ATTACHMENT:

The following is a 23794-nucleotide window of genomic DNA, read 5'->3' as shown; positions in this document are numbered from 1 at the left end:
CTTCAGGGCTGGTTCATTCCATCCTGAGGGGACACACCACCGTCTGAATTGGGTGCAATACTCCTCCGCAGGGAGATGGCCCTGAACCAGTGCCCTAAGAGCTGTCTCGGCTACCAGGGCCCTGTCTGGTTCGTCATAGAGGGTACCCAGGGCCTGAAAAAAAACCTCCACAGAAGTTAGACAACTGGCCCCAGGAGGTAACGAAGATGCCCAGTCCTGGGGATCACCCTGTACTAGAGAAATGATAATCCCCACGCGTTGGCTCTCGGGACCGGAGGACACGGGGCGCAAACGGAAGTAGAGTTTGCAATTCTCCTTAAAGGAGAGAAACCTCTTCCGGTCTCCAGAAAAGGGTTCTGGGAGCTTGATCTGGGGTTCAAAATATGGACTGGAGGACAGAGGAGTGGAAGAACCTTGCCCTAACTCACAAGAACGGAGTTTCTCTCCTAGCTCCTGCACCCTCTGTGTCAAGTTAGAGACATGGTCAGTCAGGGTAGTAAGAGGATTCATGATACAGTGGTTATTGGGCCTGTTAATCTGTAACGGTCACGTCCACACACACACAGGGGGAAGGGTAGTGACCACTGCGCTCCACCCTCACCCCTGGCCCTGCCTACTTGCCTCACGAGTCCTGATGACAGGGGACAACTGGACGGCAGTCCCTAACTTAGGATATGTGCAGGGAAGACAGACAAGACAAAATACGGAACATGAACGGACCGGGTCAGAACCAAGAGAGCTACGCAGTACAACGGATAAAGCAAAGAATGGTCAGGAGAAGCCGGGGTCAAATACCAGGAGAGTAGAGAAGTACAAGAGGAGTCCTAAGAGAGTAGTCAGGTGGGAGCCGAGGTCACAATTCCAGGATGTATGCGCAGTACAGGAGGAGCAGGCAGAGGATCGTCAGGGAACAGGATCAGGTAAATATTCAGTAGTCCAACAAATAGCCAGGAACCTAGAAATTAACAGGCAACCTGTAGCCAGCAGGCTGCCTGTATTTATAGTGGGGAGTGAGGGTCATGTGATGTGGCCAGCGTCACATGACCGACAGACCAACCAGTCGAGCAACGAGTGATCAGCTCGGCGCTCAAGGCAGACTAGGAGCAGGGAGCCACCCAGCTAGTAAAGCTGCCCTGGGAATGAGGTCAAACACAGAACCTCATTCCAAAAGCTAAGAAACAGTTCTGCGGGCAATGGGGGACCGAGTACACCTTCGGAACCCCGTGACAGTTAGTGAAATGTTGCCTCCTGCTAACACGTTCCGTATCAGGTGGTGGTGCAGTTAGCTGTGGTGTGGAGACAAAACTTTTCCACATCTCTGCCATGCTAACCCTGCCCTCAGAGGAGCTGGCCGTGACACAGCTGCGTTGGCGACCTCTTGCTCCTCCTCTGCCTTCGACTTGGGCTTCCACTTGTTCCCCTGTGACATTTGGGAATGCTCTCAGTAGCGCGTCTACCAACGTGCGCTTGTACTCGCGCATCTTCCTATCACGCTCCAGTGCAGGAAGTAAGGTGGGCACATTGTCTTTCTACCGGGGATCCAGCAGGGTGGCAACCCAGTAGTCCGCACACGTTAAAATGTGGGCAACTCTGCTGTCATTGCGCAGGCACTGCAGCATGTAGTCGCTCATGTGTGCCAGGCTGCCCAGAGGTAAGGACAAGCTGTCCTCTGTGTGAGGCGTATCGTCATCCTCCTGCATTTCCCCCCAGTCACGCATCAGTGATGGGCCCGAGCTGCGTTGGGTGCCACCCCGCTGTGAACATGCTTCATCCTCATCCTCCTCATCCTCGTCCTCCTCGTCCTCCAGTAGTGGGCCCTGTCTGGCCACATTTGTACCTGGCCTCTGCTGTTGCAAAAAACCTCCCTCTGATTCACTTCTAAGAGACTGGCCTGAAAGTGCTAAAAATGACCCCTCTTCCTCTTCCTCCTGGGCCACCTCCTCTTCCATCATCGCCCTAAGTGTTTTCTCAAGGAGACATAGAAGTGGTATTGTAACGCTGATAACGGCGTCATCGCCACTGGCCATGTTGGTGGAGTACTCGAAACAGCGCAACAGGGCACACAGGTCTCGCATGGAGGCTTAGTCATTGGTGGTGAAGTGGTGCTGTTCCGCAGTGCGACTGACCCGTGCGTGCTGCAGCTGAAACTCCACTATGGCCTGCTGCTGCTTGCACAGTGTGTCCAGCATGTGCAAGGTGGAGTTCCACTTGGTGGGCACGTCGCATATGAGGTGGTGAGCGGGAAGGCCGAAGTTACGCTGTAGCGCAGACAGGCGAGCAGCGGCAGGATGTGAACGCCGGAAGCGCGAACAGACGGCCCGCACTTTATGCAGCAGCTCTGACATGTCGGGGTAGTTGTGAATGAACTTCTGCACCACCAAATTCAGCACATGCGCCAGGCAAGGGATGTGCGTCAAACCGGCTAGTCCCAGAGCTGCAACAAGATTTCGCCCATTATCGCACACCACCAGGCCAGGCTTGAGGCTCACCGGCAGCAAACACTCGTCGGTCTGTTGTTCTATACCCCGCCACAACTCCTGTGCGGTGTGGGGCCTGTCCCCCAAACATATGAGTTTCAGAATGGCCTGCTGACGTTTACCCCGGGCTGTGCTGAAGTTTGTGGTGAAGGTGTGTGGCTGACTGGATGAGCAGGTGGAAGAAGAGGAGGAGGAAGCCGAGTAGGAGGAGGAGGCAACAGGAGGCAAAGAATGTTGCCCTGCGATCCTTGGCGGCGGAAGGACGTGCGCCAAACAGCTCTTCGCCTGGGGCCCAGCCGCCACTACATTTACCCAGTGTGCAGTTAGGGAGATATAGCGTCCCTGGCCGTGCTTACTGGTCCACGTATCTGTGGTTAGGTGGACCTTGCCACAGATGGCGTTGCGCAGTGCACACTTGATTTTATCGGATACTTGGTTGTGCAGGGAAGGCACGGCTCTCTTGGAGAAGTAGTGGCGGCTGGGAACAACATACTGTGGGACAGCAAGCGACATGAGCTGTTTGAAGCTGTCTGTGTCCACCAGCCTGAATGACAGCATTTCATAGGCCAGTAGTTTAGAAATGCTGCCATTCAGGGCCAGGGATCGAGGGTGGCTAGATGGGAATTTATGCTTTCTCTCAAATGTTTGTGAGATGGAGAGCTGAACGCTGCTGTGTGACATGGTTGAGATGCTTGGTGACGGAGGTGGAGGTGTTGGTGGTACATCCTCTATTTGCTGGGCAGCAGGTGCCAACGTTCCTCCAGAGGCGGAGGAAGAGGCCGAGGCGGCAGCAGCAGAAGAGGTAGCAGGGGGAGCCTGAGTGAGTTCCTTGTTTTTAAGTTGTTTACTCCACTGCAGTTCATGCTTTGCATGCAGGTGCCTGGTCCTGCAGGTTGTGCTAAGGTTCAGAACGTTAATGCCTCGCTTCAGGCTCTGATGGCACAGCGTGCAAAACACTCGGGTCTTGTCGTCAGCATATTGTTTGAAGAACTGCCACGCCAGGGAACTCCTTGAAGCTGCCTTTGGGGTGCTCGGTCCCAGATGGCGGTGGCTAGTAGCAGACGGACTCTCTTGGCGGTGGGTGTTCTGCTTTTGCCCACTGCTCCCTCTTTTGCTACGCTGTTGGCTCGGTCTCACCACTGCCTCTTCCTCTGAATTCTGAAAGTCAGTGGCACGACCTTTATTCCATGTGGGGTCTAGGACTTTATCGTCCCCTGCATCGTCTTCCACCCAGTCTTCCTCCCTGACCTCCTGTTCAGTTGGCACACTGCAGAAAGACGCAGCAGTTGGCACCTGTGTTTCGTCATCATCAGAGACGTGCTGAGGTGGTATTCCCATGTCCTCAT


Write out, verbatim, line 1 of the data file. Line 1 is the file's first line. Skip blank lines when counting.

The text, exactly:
The following is a 23794-nucleotide window of genomic DNA, read 5'->3' as shown; positions in this document are numbered from 1 at the left end: